"You canker blossom!" 3 Shakespearean Insults


[dih-pen-duh nt] /dɪˈpɛn dənt/
adjective, noun
Related forms
dependantly, adverb
Can be confused
dependant, dependent. Unabridged
Based on the Random House Dictionary, © Random House, Inc. 2015.
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Examples from the web for dependant
  • It also makes universities wholly dependant on the economic fortunes of the state and the whims of politicians for funding.
  • Their presence reduces the amount of travel-to-work and broadens the local economy, making it less dependant on agriculture.
  • In the wild, pandas are totally dependant on their mothers for the first few months of their lives.
  • The ethic makeup of the contractor's workforce is dependant on the available labor pool.
  • Not to much dependant on current technology and way of life.
  • The existence of anything is not dependant upon our ability to detect it eg.
  • The size would change each flight dependant on the number paying.
  • The antenna is frequency dependant, not mode dependant.
  • Giving people things does nothing but make them more dependant.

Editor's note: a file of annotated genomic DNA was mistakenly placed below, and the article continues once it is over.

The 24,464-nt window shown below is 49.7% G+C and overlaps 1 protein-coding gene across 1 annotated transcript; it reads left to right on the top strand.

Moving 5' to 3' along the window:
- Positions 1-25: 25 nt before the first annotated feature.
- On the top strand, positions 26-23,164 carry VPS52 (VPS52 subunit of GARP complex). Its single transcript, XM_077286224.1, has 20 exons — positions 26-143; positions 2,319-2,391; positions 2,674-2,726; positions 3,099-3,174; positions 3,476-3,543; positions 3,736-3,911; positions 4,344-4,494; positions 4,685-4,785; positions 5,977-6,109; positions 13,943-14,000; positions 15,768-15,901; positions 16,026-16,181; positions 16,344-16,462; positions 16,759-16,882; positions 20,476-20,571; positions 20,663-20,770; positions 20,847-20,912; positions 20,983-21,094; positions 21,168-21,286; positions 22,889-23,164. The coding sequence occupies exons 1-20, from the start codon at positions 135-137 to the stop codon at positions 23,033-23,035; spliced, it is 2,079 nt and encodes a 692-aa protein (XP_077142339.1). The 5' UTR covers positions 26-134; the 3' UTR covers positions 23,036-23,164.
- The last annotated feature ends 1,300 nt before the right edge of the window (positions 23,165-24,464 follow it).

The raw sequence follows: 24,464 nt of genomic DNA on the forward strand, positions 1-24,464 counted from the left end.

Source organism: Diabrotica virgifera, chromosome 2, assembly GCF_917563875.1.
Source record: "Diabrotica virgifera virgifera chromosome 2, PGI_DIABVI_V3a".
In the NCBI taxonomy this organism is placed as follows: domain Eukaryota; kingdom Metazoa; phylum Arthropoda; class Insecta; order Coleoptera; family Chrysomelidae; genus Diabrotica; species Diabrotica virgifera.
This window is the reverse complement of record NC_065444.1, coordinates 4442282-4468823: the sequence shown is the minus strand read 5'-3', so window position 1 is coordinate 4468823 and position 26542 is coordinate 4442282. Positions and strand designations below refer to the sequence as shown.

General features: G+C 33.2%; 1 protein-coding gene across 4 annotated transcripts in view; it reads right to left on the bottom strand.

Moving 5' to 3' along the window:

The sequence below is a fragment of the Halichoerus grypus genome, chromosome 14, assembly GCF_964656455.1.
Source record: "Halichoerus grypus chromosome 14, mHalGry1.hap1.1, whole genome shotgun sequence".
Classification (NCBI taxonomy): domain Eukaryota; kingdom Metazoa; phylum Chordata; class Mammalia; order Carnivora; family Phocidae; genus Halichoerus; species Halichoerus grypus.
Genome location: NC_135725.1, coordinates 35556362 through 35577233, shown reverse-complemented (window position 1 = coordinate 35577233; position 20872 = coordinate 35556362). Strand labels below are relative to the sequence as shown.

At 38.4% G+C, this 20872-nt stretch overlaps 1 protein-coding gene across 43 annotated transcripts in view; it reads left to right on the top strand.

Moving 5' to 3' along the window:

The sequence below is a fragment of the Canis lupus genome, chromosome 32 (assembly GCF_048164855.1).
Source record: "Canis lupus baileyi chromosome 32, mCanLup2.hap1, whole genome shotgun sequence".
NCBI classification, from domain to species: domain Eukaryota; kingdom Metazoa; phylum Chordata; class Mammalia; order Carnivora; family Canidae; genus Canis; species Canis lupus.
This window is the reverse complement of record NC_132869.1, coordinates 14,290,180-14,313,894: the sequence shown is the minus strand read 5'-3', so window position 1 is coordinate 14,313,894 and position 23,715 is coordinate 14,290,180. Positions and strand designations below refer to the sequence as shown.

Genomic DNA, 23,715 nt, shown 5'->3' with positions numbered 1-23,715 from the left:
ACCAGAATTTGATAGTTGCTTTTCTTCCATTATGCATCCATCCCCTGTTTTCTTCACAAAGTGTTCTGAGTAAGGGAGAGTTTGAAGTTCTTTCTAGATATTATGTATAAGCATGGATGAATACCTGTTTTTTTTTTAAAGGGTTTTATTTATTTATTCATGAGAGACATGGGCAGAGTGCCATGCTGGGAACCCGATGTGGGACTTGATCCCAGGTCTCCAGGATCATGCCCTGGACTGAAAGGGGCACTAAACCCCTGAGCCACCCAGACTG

• Part of speech is dependant on function within the sentence, not the other way around.
British Dictionary definitions for dependant


a person who depends on another person, organization, etc, for support, aid, or sustenance, esp financial support


depending on a person or thing for aid, support, life, etc
(postpositive; foll by on or upon) influenced or conditioned (by); contingent (on)
subordinate; subject: a dependent prince
(obsolete) hanging down
  1. (of a variable) having a value depending on that assumed by a related independent variable
  2. (of a linear equation) having every solution as a solution of one or more given linear equations
(grammar) an element in a phrase or clause that is not the governor
a variant spelling (esp US) of dependant
Derived Forms
dependently, adverb
Collins English Dictionary - Complete & Unabridged 2012 Digital Edition
© William Collins Sons & Co. Ltd. 1979, 1986 © HarperCollins
Publishers 1998, 2000, 2003, 2005, 2006, 2007, 2009, 2012
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Word Origin and History for dependant

also dependent, late 14c.; of persons, from 1580s, from French dépendant (adjective and noun), properly present participle of dépendre "to hang down," also "to depend," from Latin dependentem (see depend).

As a noun, from early 15c., originally "action growing out of another action." As with its relative dependence, the Latin-influenced variant (in this case dependent) co-existed through 18c., but with this word the French spelling has proven more durable in English, possibly because it has been found convenient to keep both, one (dependant) for the noun, the other (dependent) for the adjective.

Online Etymology Dictionary, © 2010 Douglas Harper
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